(CNN) -- Fourteen of the 33 Chilean miners who were trapped underground for more than three months after a mine collapse in northern Chile will get lifetime pensions.
Chilean first lady Cecilia Morel met with the 14 miners Tuesday to deliver the news at a ceremony held in the town of Copiapo, near the site of the San Jose mine collapse.
Morel, who traveled to Copiapo on behalf of President Sebastian Pinera, said the miners will receive a monthly pension of 250,000 Chilean pesos, the equivalent of almost $540. The miners will receive this benefit for the rest of their lives.
"When the accident happened, we put all of the resources available to us to rescue you. We accompanied your families every moment and we could not abandon you to fate afterwards. This government is committed to be with you and help you as much as we can," Morel said in awarding the pensions.
The Chilean government chose the miners who will receive the lifetime pensions based on their health, age, and the opinion of the group of survivors, officials said.
The ceremony at the Atacama Regional Museum was also attended by Chilean Mining Minister Hernan de Solminihac. The minister said the government is also helping the miners who lost their job when the mine collapsed.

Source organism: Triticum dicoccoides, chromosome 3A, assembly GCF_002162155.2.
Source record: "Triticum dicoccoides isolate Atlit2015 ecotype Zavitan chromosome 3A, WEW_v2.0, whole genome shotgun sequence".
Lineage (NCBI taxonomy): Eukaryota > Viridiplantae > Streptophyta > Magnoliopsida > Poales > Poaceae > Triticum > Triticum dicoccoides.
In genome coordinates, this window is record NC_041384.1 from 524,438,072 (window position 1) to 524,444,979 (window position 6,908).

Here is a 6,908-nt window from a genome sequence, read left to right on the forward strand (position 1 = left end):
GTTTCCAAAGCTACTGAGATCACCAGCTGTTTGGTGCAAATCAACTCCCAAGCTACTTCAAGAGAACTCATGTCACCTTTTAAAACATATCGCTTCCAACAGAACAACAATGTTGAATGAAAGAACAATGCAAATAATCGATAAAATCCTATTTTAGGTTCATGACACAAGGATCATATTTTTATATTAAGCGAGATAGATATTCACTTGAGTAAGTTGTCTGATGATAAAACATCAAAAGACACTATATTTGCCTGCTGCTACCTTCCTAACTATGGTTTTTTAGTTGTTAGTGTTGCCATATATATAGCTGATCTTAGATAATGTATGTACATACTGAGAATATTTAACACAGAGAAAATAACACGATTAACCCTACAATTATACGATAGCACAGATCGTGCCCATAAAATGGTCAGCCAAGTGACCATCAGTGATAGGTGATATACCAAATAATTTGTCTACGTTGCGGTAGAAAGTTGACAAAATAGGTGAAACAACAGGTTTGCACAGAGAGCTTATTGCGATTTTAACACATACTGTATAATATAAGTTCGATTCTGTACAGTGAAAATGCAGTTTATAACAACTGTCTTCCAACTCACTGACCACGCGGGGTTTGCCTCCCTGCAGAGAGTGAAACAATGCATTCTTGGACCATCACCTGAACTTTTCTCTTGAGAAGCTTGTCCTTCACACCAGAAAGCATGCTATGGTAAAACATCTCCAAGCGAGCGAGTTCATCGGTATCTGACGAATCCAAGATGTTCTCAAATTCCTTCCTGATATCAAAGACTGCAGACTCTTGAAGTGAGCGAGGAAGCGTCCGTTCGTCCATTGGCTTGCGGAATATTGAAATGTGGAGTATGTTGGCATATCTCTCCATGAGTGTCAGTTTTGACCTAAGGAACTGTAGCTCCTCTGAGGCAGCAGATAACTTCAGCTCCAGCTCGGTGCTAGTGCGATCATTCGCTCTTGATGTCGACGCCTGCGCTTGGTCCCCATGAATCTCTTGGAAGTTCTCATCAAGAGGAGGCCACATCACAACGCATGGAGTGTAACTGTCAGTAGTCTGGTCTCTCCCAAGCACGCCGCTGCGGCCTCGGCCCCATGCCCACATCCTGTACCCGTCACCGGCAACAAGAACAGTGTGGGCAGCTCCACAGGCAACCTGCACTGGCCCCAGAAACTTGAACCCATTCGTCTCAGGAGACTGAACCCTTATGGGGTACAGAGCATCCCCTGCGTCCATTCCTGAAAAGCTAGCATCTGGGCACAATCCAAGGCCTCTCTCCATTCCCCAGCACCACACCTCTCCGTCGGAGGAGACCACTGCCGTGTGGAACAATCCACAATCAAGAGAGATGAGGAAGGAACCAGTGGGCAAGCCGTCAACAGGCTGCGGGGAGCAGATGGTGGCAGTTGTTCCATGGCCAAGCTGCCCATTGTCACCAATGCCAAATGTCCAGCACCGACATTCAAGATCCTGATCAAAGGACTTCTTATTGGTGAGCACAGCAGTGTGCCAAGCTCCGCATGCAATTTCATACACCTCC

"Following the instructions of the president, we made a great effort to compensate more than 200 workers at the San Jose Mine so that they could receive this benefit before the first anniversary of the accident and we have fulfilled that commitment," Solminihac said.
Morel reflected on the ordeal that the miners have been through. "Now we see that they're all alive and well, but this trauma didn't happen in a vacuum. They became famous due to a disaster that is still negatively affecting them. That's why they need this help, which will be one more step towards their recovery," she said.
In spite of becoming famous after surviving the mine collapse, life hasn't been easy for the miners. Several are still unemployed. Others are surviving by selling fruits and vegetables on the streets of Copiapo, driving taxis or doing odd jobs. The most successful ones have gotten into public speaking, but the money and the opportunities are likely to dwindle as years go by.
Jorge Galleguillos, one of the survivors, said earlier this month that the good will from their country faded fast. "They love us more abroad. They congratulate us, they want to touch us and get a blessing from us. That's not the case in Chile. Only a few greet us with affection; many more say 'hi' with envy," Galleguillos said.
Galleguillos was one of four miners who traveled to Washington, D.C., in early August to open an exhibit about the mine collapse and subsequent rescue at the Smithsonian Institution.
Author Jonathan Franklin, who wrote a book about the miners called "33 Men" and who did extensive interviews with them, says recovery hasn't been easy.
"They're taking lots of pills, they're heavily medicated. I think they really needed better psychological counseling and they feel best when they're together as a group. They might have differences. They fight over money sometimes but when they're together, they're like a band of brothers," Franklin said.